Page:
Marcos Jr. COC cancellation in the SC?
The Commission on Elections (Comelec) has shown a welcome determination to deal decisively with the cases filed against the eligibility of Ferdinand “Bongbong” Marcos Jr. to contest the presidency in 2022. It has already summarily dismissed one petition asking for Marcos Jr. to be declared a nuisance candidate.
It should help that, in the most serious and substantial case, petitioners have obtained, as suggested by retired chief justice Artemio Panganiban, a certification from Gregorio C. Tallud, Clerk of Court responsible for all 57 branches of the Quezon City Regional Trial Court (RTC). Tallud confirmed that the RTC had no record of compliance with the judgment on Marcos Jr.’s tax evasion cases from 1982-1985. The penalties arising from his conviction, therefore, should stand, including the loss of the privilege to run for public office. The certification should enable the Comelec to render summary judgment to cancel Marcos Jr.’s COC.
But political insiders believe that the Comelec decision will be subject to appeal and will reach the Supreme Court. In recent decisions, the Court has expressed dismay at the injustice suffered by citizens when cases drag on for decades. The high court will, hopefully, model the desired dispatch in resolving legal cases by ruling clearly and decisively on Marcos Jr.’s COC cancellation. The Filipino people must pray that the Supreme Court will do this as a duty it owes the country—to prevent delays from extending the decision deep into the campaign period. The doubts cast on the legitimacy of Marcos Jr.’s candidacy cannot be allowed to distract from the critical issues upon which voters should base their presidential choice.
The president whose ascent to power is suspect cannot govern effectively. Coercion and corruption in the 1969 elections tainted the success of Ferdinand Marcos in winning for the first time in the country’s history reelection to a second presidential term, and fueled the political ferment that triggered the First Quarter Storm. The country suffered greatly from the political polarization caused by doubts on the legitimacy of Arroyo’s promotion to the presidency in 2001, after Edsa II forced Joseph “Erap” Estrada to leave Malacañang and surrender the presidency. The attack on the presidential palace by disaffected Estrada supporters that national forces suppressed aborted an Edsa III revolt, but showed the wide political and socioeconomic divide that had opened up.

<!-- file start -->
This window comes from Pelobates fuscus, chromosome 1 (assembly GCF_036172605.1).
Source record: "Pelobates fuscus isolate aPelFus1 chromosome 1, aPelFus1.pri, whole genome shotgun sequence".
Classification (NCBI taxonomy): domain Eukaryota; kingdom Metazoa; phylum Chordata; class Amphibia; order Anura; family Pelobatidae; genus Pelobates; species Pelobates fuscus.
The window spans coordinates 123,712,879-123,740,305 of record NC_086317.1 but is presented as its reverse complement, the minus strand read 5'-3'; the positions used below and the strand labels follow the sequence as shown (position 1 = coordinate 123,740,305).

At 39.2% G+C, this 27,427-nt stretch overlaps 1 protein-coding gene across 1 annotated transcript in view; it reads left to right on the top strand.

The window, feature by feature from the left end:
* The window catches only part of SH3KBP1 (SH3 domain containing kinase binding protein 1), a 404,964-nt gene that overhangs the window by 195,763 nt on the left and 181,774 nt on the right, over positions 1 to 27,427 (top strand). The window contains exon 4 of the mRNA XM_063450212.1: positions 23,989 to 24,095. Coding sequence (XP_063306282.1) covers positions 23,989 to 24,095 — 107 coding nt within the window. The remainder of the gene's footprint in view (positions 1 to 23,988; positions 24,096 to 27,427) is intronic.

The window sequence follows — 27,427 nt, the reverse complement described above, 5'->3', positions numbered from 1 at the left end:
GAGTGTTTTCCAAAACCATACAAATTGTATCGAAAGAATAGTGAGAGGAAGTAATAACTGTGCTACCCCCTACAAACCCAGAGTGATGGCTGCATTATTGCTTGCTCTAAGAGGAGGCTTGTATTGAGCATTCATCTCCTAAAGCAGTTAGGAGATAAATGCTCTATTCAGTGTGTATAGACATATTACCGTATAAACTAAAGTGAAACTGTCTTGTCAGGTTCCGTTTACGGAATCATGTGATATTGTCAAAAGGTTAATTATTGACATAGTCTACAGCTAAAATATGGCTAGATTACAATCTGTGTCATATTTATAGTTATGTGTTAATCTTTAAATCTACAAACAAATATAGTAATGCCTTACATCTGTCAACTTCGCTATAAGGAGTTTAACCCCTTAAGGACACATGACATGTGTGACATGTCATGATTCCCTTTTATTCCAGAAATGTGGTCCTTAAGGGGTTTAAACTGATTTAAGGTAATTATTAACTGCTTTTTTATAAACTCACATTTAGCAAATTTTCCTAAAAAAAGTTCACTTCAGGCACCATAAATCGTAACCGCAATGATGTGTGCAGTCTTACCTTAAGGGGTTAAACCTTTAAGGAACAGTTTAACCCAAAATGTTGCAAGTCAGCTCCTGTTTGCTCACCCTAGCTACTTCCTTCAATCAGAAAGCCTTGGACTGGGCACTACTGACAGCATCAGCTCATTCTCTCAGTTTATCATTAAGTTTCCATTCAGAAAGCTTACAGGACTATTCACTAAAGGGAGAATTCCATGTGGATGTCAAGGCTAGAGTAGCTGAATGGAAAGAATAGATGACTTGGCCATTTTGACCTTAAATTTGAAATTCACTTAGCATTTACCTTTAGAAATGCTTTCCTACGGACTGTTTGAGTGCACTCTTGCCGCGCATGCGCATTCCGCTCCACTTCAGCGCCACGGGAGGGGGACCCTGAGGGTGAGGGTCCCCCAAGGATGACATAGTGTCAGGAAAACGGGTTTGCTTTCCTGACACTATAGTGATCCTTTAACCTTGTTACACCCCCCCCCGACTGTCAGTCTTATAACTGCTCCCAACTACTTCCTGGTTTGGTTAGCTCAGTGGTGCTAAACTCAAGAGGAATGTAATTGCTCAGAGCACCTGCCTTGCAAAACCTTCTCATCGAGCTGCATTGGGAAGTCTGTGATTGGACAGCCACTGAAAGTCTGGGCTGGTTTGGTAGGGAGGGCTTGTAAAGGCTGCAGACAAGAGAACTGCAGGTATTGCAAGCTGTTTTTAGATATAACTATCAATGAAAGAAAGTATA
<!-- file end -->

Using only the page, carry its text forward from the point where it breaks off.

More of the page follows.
Prohibited communications with the Comelec during the campaign period, leading to the “Hyatt 10” resignation of key Arroyo Cabinet members and reported cheating, similarly clouded the credibility of Arroyo’s election in 2004, from which she was never able to recover. In her nine years as president, Arroyo never earned positive trust and performance ratings from the majority of the public. Vulnerable to the sword of impeachment over her head, losing experienced, trusted officials, and lacking a popular base, Arroyo found herself bullied by Congress, enmeshed in corruption issues involving Chinese firms, and constrained in her efforts to address critical national economic and security problems.
Opinion polls showing Marcos Jr. as currently the leading candidate encourage his camp, but do not really mean much in a presidential race that has not been officially begun. Jojo Binay started as the dominant frontrunner in the 2016 presidential race but faded in the homestretch. Marcos Jr.’s tax evasion conviction and an invalid COC make him a controversial candidate and, should he magically win both the suits and the election, a compromised president. Like Arroyo, he will continue to be a polarizing president, lacking the moral ascendancy to mobilize popular support for the difficult decisions confronting the country.
Ordinary citizens unschooled in the refinements of the law would probably consider the COC cancellation case a fairly simple issue that Supreme Court justices can quickly resolve. They would also hope to see, beyond a timely decision, a credible and “correct” judgment. In mathematics and the physical sciences, it is possible to prove that a conclusion is irrefutably correct or demonstrably wrong. Law does not offer this level of certitude.
Disputes will arise on the proper bases for the right decision. But only the cynics will predict that high court justices will vote according to the preference of the president who approved their appointment.
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Edilberto C. de Jesus is professor emeritus at the Asian Institute of Management.
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